The major conflict comes when Marvin tears up the notebook with all of Paterson's poems. The build-up to this is so subtle. (Even him seeing twins over and over is a small nod to how he should have made copies of his notebook). It's just one of those accidents that happen in life. Again we the audience wait for the hammer to drop. Will this be a strain on the marriage? Paterson had been promising to make copies but never actually does it. Laura brought the dog into their lives, will it be something Paterson holds against her?

I still like you Marvin (Credit: IMDB)

I still like you Marvin (Credit: IMDB)

He is shocked, as much as calm and collected Paterson can be. There's a quiet humor in it too as he and this dog have had a strange bond, forced to be in each other's lives, both putting up with each other. Ultimately, he reflects on his favorite poet, William Carlos Williams, and keeps writing new poems in a new journal.

They were just a few words, written on water.” 

A wholesome honesty. Time will forever flow, and our words will eventually be lost. Our personal work will ultimately wash away. To become bitter over the loss of simple things, even important simple things, means we miss out on the little beauties that are still all around us.

This story can't be told with superheroes flying all over the place, legendary swords needing to be found, and epic sieges against the dead to be dreadful of. There is real art in the ordinary. We live that life ourselves and to forget it's remarkable simplicity would be a true loss. We ourselves aren't some legendary heroes, as much fun as it is to have those stories in our lives. We are just people, working everyday lives, living in simple homes, with common issues, and we can't forget there is art in it.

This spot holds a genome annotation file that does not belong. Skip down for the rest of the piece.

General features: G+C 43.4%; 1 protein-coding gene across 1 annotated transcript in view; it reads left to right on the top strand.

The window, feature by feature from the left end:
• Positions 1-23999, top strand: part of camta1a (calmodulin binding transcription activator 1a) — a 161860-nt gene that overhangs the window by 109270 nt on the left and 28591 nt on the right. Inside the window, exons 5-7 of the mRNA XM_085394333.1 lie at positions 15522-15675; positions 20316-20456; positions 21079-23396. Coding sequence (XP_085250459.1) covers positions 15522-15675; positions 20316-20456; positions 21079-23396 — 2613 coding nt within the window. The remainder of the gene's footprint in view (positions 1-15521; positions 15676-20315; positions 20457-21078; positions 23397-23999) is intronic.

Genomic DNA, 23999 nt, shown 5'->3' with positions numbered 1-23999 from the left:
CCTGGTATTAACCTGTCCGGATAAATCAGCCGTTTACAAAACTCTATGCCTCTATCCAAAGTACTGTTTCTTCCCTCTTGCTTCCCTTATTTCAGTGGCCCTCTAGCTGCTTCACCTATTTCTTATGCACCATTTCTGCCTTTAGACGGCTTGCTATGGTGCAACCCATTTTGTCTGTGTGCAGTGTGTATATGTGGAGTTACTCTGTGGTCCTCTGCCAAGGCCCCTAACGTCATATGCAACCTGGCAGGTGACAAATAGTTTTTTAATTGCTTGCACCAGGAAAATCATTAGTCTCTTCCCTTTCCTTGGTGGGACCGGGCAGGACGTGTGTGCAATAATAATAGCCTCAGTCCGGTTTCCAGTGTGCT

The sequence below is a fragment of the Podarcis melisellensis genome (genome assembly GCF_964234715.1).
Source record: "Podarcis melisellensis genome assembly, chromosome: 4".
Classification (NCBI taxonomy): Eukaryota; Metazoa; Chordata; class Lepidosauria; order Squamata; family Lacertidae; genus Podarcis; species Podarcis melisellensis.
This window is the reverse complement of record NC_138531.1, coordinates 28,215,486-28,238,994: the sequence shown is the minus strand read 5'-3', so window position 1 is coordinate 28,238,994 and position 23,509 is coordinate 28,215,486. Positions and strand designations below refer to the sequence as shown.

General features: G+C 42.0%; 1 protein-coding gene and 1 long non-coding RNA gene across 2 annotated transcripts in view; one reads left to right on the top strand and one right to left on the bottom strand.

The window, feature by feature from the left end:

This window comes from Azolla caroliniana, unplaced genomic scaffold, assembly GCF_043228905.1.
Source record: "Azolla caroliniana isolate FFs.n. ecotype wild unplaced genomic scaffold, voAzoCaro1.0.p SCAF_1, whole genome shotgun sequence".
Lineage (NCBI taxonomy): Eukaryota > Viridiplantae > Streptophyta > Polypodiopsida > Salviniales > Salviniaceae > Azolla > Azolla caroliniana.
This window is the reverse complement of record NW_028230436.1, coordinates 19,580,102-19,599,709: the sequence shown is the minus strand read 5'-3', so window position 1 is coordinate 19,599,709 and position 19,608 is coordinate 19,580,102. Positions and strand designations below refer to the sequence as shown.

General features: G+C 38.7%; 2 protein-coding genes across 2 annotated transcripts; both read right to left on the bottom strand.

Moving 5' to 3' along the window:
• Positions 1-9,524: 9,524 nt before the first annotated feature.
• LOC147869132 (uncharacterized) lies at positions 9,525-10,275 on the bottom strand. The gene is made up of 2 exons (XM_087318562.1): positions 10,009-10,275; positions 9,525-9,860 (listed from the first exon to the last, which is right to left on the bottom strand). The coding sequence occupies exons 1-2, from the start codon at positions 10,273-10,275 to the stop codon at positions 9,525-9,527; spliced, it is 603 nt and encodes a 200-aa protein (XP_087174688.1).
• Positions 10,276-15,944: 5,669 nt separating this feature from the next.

Only honest characterization can reveal something so nuanced.

I think I'll focus on characterization in the next few posts. We may look at a character in a big epic, sprawling story next to see just how you can have conflict in small ways, even in the big stories.

So stick around, we are going to get real geeky soon. 

 
 

By Chris La Porte